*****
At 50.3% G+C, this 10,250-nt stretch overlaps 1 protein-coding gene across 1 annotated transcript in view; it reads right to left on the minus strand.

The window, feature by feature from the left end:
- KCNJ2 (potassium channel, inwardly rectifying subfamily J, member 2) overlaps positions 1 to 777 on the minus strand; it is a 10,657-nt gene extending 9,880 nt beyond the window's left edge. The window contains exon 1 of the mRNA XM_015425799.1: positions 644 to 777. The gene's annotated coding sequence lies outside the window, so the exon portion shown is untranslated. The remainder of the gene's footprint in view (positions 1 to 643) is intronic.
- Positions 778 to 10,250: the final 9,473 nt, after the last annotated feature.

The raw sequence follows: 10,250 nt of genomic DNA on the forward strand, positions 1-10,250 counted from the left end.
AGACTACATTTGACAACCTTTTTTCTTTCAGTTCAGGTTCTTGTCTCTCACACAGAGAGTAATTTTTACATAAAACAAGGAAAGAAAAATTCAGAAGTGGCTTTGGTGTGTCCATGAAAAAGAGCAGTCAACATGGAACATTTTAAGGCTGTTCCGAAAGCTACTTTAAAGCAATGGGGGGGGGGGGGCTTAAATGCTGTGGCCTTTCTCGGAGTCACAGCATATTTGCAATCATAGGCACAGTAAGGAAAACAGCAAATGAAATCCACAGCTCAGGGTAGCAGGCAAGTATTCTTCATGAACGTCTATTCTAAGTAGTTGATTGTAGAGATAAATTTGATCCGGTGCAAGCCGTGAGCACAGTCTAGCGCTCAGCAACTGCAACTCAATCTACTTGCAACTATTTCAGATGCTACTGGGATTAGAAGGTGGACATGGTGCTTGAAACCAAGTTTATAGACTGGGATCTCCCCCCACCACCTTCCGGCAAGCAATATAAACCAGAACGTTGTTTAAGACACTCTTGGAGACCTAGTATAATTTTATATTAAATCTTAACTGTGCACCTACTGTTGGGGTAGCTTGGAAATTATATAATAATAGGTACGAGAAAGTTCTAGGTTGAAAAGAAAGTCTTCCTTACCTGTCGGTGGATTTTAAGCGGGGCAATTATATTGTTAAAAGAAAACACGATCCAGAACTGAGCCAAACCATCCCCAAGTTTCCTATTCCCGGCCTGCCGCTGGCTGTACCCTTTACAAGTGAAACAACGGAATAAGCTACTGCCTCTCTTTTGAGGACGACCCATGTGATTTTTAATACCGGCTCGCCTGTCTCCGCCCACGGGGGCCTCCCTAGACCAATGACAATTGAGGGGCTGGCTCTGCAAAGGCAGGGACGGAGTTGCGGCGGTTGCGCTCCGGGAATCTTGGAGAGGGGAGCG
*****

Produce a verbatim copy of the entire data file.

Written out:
At 50.3% G+C, this 10,250-nt stretch overlaps 1 protein-coding gene across 1 annotated transcript in view; it reads right to left on the minus strand.

The window, feature by feature from the left end:
- KCNJ2 (potassium channel, inwardly rectifying subfamily J, member 2) overlaps positions 1 to 777 on the minus strand; it is a 10,657-nt gene extending 9,880 nt beyond the window's left edge. The window contains exon 1 of the mRNA XM_015425799.1: positions 644 to 777. The gene's annotated coding sequence lies outside the window, so the exon portion shown is untranslated. The remainder of the gene's footprint in view (positions 1 to 643) is intronic.
- Positions 778 to 10,250: the final 9,473 nt, after the last annotated feature.

The raw sequence follows: 10,250 nt of genomic DNA on the forward strand, positions 1-10,250 counted from the left end.
AGACTACATTTGACAACCTTTTTTCTTTCAGTTCAGGTTCTTGTCTCTCACACAGAGAGTAATTTTTACATAAAACAAGGAAAGAAAAATTCAGAAGTGGCTTTGGTGTGTCCATGAAAAAGAGCAGTCAACATGGAACATTTTAAGGCTGTTCCGAAAGCTACTTTAAAGCAATGGGGGGGGGGGGGCTTAAATGCTGTGGCCTTTCTCGGAGTCACAGCATATTTGCAATCATAGGCACAGTAAGGAAAACAGCAAATGAAATCCACAGCTCAGGGTAGCAGGCAAGTATTCTTCATGAACGTCTATTCTAAGTAGTTGATTGTAGAGATAAATTTGATCCGGTGCAAGCCGTGAGCACAGTCTAGCGCTCAGCAACTGCAACTCAATCTACTTGCAACTATTTCAGATGCTACTGGGATTAGAAGGTGGACATGGTGCTTGAAACCAAGTTTATAGACTGGGATCTCCCCCCACCACCTTCCGGCAAGCAATATAAACCAGAACGTTGTTTAAGACACTCTTGGAGACCTAGTATAATTTTATATTAAATCTTAACTGTGCACCTACTGTTGGGGTAGCTTGGAAATTATATAATAATAGGTACGAGAAAGTTCTAGGTTGAAAAGAAAGTCTTCCTTACCTGTCGGTGGATTTTAAGCGGGGCAATTATATTGTTAAAAGAAAACACGATCCAGAACTGAGCCAAACCATCCCCAAGTTTCCTATTCCCGGCCTGCCGCTGGCTGTACCCTTTACAAGTGAAACAACGGAATAAGCTACTGCCTCTCTTTTGAGGACGACCCATGTGATTTTTAATACCGGCTCGCCTGTCTCCGCCCACGGGGGCCTCCCTAGACCAATGACAATTGAGGGGCTGGCTCTGCAAAGGCAGGGACGGAGTTGCGGCGGTTGCGCTCCGGGAATCTTGGAGAGGGGAGCG